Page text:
Sudan and South Sudan have reached a deal on oil pipeline fees, a highly divisive issue that nearly drove the two countries to war this year, African Union officials have announced.
After some not-so-subtle pressure from Secretary of State Hillary Rodham Clinton, who visited Juba, the capital of South Sudan, on Friday, it seems the Southern Sudanese increased the amount they were willing to pay Sudan, which controls the pipelines for export. The conundrum the Sudans face is that both countries are extremely dependent on oil, but while the export pipelines run through the north, the bulk of the crude oil lies in the landlocked South, which seceded from Sudan last year after decades of guerrilla war.
In January, after having failed to reach an agreement with Sudan on a pipeline fee, South Sudan abruptly shut down all production, straining the economies of both countries. Fighting erupted along the border in April, and many people feared that the two sides were sliding again into a war that could ripple across East Africa.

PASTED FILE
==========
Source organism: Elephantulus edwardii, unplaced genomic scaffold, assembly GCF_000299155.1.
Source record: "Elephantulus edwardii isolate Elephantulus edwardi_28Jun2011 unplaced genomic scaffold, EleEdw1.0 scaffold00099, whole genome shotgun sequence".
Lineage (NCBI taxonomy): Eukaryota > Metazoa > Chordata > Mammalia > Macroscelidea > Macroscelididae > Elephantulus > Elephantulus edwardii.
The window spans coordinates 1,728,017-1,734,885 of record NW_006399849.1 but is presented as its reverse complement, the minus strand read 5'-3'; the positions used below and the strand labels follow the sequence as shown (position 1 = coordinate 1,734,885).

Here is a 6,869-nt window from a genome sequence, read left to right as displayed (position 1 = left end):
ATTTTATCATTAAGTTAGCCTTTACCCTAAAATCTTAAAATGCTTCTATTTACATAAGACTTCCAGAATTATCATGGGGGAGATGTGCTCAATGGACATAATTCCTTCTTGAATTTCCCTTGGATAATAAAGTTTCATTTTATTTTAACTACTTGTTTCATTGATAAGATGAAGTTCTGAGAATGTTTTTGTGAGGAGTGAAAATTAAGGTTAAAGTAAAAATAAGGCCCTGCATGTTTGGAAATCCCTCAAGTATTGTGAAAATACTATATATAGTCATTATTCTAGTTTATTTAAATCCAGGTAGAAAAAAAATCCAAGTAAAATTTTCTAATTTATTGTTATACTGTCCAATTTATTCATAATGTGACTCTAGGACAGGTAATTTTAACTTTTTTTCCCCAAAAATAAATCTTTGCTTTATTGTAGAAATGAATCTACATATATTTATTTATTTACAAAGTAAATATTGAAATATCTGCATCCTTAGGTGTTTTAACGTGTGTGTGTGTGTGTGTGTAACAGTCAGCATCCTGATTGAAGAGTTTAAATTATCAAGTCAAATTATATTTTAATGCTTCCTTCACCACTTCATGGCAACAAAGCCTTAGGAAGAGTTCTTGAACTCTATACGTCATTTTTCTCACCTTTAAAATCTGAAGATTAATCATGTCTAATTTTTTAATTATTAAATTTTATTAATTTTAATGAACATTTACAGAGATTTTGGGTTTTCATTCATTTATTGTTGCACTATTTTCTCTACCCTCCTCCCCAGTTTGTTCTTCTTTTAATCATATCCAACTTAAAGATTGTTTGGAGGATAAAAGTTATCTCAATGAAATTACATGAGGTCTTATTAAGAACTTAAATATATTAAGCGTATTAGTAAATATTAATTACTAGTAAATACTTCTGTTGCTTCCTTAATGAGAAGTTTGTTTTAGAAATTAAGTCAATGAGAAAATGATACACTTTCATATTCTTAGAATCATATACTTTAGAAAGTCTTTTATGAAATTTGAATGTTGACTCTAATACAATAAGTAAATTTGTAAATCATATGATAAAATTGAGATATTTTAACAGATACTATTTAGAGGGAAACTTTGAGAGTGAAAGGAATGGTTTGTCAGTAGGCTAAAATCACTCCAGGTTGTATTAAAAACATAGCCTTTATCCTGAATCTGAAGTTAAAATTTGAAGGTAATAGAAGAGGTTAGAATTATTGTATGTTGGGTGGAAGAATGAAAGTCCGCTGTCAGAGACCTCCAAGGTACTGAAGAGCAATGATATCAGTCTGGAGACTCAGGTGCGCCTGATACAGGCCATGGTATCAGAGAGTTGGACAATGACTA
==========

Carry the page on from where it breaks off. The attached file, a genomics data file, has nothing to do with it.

But Saturday, Thabo Mbeki, the African Union's lead mediator and a former president of South Africa, emerged from a lengthy negotiating session in Addis Ababa and announced, ''The parties have agreed on all of the financial arrangements regarding oil.''
It was not clear exactly how much South Sudan is going to pay. The two sides had been very far apart, with South Sudan saying it would pay no more than $1 per barrel and Sudan insisting on $36.
According to one person with knowledge of the talks, South Sudan had agreed to pay about $10 per barrel, which would still be a relatively low amount and very favorable to the South. The Sudanese state-run news media presented the deal differently, though, saying the figure was closer to $26 per barrel, which apparently includes a lump-sum payment of $3 billion, amortized over several years, that South Sudan has offered to Sudan.
A day earlier, Mrs. Clinton urged the South Sudanese president, Salva Kiir, to strike a deal. At a news conference afterward, she said, ''We need to get those resources flowing again.''
The impact of an oil deal could be huge because the lack of oil production was driving inflation on both sides of the border and making both governments increasingly belligerent and edgy. Diplomats say they hope that cooperation on oil could spell cooperation on other fronts and lead to a workable peace.
But the two sides have a history of making deals and never fully carrying them out, and many thorny issues - especially over disputed territory - remain unresolved.
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